Characterization of vacuum

- May 03, 2019-

It is not reasonable to use vacuum to indicate that vacuum is historically used to measure vacuum using a U-type pressure gauge.


In a general vacuum system, the degree of vacuum is usually expressed by the hydrostatic physical quantity of the isotropic neutral gas pressure. Therefore, the measurement of the degree of vacuum is only due to the measurement of the pressure. However, special attention should be paid to the measurement conditions, which are measured by stationary (random motion), steady-state, isotropic, neutral gases in a limited container. In this case, Maxwell's velocity distribution, cosine scattering law and hydrostatic pressure concept (p = nkT, v = 1/4nc, p = ρgh) are all in line with objective reality, and the measurement of vacuum is relatively simple. .


According to the definition of the degree of vacuum, the degree of vacuum is preferably expressed by the molecular density n, and the degree of vacuum by pressure does not contradict this. When measuring pressure, the general gas is in equilibrium and satisfies the Maxwell velocity distribution law, ie p = nkT holds. The gas temperature T is constant at the time of measurement, so the gas pressure p is proportional to the molecular density n. That is to say, the pressure at this time is a measure of the molecular density, so the degree of vacuum can be expressed by pressure.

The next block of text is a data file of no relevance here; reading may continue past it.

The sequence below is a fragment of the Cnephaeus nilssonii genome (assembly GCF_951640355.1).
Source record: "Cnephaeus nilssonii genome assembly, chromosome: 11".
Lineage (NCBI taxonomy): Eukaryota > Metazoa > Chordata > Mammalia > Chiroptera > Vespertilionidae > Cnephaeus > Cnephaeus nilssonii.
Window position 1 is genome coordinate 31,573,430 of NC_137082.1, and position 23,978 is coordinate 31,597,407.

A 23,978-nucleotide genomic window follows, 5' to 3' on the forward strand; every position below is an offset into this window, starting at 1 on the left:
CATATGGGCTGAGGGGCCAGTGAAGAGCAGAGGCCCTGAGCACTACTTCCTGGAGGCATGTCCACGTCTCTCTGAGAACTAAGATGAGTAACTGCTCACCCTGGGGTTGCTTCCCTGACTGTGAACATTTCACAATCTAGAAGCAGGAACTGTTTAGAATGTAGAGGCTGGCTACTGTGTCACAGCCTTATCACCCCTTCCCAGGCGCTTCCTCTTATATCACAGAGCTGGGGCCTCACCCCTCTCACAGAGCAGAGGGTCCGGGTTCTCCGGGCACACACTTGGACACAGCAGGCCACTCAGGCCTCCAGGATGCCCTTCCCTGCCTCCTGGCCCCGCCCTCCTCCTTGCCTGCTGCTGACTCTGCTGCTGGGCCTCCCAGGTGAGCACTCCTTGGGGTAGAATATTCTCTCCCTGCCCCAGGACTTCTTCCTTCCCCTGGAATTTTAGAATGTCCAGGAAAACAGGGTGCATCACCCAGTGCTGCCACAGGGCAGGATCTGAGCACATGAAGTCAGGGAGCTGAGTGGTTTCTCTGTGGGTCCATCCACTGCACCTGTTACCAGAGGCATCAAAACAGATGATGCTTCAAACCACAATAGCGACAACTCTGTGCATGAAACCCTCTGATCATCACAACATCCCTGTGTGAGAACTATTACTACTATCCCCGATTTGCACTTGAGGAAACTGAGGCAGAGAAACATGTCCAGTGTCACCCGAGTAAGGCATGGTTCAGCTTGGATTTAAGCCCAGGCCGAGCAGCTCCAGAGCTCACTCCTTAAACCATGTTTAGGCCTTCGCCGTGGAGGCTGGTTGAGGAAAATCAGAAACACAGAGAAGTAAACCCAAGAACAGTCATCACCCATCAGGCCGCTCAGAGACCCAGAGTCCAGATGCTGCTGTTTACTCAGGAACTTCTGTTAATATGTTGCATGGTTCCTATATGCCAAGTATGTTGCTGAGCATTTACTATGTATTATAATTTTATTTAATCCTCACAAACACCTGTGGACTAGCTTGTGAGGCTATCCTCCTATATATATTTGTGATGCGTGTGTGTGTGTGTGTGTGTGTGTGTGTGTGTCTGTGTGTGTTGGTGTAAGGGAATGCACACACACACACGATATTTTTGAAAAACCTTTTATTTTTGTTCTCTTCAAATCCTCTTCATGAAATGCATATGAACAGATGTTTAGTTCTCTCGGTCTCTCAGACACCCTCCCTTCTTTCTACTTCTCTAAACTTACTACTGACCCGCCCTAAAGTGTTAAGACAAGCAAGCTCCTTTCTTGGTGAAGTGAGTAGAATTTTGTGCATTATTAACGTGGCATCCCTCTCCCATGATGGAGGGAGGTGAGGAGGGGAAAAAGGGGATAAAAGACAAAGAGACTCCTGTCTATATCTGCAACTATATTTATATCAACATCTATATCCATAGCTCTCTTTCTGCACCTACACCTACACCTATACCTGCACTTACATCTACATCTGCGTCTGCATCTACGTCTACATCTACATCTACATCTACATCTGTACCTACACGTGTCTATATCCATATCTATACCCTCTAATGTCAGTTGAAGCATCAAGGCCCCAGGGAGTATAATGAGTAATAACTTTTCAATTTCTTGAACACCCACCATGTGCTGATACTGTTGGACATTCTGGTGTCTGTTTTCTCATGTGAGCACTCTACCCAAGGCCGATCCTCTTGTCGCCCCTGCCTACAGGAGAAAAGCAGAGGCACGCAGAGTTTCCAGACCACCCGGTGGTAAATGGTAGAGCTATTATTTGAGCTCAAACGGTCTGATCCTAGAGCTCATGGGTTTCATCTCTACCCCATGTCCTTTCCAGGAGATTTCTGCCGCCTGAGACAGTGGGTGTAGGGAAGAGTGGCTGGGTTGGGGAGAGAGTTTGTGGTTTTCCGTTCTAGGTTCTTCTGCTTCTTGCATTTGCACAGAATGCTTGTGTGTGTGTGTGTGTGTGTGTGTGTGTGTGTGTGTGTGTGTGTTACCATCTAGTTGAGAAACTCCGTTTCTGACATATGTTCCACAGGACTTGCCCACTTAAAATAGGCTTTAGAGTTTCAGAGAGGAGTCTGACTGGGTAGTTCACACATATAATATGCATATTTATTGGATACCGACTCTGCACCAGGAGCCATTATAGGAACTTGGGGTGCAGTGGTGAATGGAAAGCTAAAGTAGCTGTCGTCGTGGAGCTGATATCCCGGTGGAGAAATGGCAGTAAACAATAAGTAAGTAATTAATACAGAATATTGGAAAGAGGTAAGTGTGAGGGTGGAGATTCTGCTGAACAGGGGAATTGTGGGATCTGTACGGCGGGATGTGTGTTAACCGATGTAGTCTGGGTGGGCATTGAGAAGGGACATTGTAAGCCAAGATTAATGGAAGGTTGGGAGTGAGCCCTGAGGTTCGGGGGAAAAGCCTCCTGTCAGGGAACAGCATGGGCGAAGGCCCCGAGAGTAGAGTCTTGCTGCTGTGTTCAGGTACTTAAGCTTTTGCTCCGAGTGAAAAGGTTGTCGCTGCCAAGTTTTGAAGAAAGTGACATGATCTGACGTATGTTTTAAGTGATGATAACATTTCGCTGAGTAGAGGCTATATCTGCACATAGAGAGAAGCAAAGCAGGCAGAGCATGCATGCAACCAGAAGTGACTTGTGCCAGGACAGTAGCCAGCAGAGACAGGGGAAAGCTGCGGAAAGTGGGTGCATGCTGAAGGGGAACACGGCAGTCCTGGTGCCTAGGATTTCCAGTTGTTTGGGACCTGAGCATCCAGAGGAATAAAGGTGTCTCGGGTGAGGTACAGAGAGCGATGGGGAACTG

In space research, the research object is the motion of infinite space (1 ~ 10kms-1 or higher) and the complex atmosphere under the action of unsteady and integrated environment. Maxwell's law of velocity distribution and cosine scattering law are not necessarily Established, so the pressure also lost the original physical meaning, the measurement of vacuum is more complicated and difficult.


In general, the degree of vacuum expressed by pressure is popular and used, but it is not unique. The following parameters can also be used to indicate the degree of vacuum:

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When the degree of vacuum is very high, that is, the molecular density is very small, the statistical fluctuation is very obvious. For example, when the pressure p = 10-12Pa, the statistical fluctuation is greater than 5 × 10-2, and the pressure has lost its true meaning. From this point of view, in some cases, stress is only a relative indication of other quantities.